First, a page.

Splits in Sheet Metal Forming: Causes and Solutions

Sheet metal forming involves applying force to a piece of metal to change its geometry, instead of removing any material. Among the more common problems encountered are appearances of splits.

Splits in sheet metal forming are also known as tearing or ripping of material. A split occurs when the metal sheet fails in a local area due to the sheet metal forming process. It usually results from localized necking, leading to further stretching, causing the material to thin beyond its safe limits. Splits are common with more complicated geometry, especially when high strength material is used.

 

Splits in sheet metal forming

Splits are found routinely in simulations of sheet metal forming.

Splits in sheet metal forming routinely in simulation

Simulation of sheet metal forming may predict the occurrence of splitting.

 

 

 

 

 

 

 

 

 

 

What causes splits to occur in sheet metal forming?

There are various reasons splits may occur when stamping sheet metal material. These include:

Unsuitable material properties: The material properties of the sheet may not be favorable towards adequate elongation (or stretching). Thus, small amounts of localized stretching will quickly result in a split.

Rust on form tools: The abrasive nature of rust can result in die damage. This may lead to a localized “pickup” or high friction between tooling and the sheet metal, causing concentrated strains (stretching).

Incorrect blank size and shape: Extra sheet metal material on the blank may also contribute to splitting. This causes a larger surface area to become trapped between the die face and the blank holder. An increase in the resistance of metal flow during the forming process may lead to splitting.

Blank thickness variability: Variable blank thickness constricts flow, and the sheet may not stretch consistently. “Tightness” between the forming tools and the sheet can lead to splitting.

Excessive press speed and pressure: Excessive pressure from the blank holder may restrict metal flow leading to localized stretching, which may lead to splitting. On the other hand, not having enough blank holder pressure creates wrinkles, which results in fractures.

How to fix splits once they appear in the simulation

In solving a splitting issue in sheet metal forming, you must consider the following factors: material thickness, material type, form radius, as well as blank shape and size.

Unsuitable material properties: The selection of material type, grade, and thickness is critical to successfully forming a given sheet metal shape. You may have to reconsider the material grade if you cannot modify the product shape. Materials with a larger range between the Yield Strength (YS) and the Tensile Strength (TS) allow more elongation to occur before splitting (failure).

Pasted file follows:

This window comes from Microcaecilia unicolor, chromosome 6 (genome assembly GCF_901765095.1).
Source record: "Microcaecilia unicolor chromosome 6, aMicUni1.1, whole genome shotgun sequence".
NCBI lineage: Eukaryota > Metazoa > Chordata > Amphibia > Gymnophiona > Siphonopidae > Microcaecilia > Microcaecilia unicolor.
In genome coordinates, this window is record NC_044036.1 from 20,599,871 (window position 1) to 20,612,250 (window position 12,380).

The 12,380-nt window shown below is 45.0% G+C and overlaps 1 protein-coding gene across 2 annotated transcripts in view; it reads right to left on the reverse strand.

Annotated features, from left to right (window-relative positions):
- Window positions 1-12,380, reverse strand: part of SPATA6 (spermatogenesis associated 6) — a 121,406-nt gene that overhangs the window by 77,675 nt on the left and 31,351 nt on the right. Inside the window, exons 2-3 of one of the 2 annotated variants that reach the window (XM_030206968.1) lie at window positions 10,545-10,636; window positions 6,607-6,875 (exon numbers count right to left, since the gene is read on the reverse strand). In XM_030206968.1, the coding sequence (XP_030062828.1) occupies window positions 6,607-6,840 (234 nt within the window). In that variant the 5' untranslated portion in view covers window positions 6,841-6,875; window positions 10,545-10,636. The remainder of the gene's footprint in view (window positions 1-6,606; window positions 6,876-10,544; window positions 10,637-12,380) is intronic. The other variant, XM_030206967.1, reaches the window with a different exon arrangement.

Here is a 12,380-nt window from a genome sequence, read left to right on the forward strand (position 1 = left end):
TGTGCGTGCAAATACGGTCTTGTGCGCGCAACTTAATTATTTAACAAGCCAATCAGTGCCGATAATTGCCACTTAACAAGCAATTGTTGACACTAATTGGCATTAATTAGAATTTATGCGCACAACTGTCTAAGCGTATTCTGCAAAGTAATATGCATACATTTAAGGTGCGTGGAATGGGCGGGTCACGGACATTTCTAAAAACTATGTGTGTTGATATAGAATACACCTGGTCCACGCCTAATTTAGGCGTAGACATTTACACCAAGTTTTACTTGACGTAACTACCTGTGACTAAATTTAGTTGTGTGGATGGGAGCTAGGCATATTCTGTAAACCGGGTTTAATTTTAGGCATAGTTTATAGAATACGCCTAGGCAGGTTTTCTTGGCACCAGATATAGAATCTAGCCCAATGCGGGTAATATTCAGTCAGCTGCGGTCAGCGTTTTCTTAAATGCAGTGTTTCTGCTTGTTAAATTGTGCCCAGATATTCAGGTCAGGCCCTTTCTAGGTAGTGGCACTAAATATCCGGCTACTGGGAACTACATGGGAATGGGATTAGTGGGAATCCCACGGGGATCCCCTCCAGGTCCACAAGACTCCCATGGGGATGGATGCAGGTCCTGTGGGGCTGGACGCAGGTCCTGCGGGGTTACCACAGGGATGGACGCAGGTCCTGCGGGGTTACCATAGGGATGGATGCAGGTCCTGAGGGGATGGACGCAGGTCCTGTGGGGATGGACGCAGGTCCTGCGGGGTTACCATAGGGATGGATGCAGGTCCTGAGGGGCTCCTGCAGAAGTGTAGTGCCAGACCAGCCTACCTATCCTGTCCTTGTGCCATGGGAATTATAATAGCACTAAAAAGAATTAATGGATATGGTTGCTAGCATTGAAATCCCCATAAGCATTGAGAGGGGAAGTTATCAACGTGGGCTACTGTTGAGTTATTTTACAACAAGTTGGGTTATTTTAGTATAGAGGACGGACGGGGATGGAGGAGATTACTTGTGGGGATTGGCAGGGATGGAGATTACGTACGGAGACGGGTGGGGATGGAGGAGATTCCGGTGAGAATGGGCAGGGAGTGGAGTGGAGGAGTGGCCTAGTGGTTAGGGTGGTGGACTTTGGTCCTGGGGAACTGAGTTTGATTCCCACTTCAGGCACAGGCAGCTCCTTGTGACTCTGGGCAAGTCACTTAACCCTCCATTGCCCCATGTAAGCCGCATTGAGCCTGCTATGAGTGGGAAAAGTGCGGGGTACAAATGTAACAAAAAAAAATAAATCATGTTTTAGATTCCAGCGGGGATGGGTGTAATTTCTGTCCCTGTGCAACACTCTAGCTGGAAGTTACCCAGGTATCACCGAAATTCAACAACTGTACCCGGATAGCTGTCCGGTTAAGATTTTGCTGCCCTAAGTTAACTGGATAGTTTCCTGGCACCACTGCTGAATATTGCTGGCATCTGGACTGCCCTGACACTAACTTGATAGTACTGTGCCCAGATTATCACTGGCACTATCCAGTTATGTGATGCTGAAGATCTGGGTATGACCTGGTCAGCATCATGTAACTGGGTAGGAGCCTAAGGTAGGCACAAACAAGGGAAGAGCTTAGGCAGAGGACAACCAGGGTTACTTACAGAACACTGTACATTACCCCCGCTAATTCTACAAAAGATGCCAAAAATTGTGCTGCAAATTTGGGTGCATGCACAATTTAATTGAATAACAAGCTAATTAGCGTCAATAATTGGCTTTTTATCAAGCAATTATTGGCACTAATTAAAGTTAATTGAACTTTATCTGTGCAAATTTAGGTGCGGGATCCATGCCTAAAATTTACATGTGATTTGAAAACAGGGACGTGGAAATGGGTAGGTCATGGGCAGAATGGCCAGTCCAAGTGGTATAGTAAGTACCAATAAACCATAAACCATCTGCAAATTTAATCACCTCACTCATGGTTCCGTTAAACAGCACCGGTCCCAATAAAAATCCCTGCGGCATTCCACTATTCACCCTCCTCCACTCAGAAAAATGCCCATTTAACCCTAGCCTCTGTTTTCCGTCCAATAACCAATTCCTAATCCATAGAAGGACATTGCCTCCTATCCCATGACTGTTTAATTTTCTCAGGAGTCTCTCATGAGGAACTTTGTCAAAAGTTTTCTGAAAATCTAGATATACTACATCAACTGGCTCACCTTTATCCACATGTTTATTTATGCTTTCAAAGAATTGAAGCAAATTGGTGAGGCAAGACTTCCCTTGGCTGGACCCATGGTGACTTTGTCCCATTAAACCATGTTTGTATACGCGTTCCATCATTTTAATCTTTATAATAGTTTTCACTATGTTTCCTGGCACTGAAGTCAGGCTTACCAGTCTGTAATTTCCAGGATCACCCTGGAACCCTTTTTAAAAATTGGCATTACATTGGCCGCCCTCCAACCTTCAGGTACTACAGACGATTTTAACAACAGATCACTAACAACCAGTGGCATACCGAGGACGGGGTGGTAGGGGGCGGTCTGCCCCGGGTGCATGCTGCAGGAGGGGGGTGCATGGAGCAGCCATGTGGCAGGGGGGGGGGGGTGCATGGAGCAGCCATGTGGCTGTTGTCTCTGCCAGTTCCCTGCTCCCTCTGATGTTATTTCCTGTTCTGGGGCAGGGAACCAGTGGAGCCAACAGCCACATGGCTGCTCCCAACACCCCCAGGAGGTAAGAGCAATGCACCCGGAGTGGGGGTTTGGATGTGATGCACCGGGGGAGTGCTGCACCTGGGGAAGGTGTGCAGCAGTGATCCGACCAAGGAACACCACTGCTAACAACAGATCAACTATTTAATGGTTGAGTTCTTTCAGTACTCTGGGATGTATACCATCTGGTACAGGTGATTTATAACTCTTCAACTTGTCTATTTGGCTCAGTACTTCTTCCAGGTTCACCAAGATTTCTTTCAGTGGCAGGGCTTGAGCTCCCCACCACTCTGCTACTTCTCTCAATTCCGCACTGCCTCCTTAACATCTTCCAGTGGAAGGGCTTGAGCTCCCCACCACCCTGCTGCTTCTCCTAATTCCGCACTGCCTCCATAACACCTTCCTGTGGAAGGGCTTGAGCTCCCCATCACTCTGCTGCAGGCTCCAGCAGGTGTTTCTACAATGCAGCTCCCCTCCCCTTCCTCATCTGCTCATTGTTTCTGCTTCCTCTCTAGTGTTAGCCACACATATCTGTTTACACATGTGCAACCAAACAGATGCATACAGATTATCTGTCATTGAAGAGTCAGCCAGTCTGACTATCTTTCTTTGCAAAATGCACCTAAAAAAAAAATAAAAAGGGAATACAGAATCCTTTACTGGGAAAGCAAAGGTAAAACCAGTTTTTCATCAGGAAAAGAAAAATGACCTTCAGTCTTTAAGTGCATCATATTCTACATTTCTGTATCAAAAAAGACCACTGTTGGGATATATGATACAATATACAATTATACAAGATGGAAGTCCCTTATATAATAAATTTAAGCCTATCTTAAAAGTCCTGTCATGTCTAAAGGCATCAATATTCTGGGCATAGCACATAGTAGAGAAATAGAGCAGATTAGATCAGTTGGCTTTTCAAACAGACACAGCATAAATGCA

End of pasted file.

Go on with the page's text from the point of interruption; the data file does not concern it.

Alternatively,  you will need additional forming stages to successfully form the desired shape. Simulation helps predict the success or failure of any given material.

Rust on form tools: Tooling maintenance will prevent formed operations from fouling and becoming unsuccessful. You may use lubricants or coatings in forming tools. Tooling faces should be inspected regularly for rust and other damage.

Incorrect blank size and shape: The blank shape and size must be carefully engineered during the design phase of a tooling project. This is to ensure that the correct amount of material can flow as required to prevent splitting. You may do this with simulation, before constructing any tool design.

Blank thickness variability:  Variable blank thickness constricts flow, and the sheet may not stretch consistently. “Tightness” between the forming tools and the sheet can lead to splitting because the material cannot flow as needed to prevent splitting.

Excessive press speed and pressure: Excessive pressure from the blank holder may restrict metal flow leading to localized stretching, which may lead to splitting. On the other hand, not having enough blank holder pressure creates wrinkles, which results in fractures.

How to properly design a metal forming project to avoid splits in sheet metal forming in the first place

You can check and verify almost all aspects of a sheet metal forming operation, specifically in the tooling design phase. In fact, you can conduct simulations beforehand. This is more effective than doing a simulation after finishing a tool design.

This way, you can correct problems seen early on, especially before completing your tool design. You can, therefore, reduce time spent in tool design.

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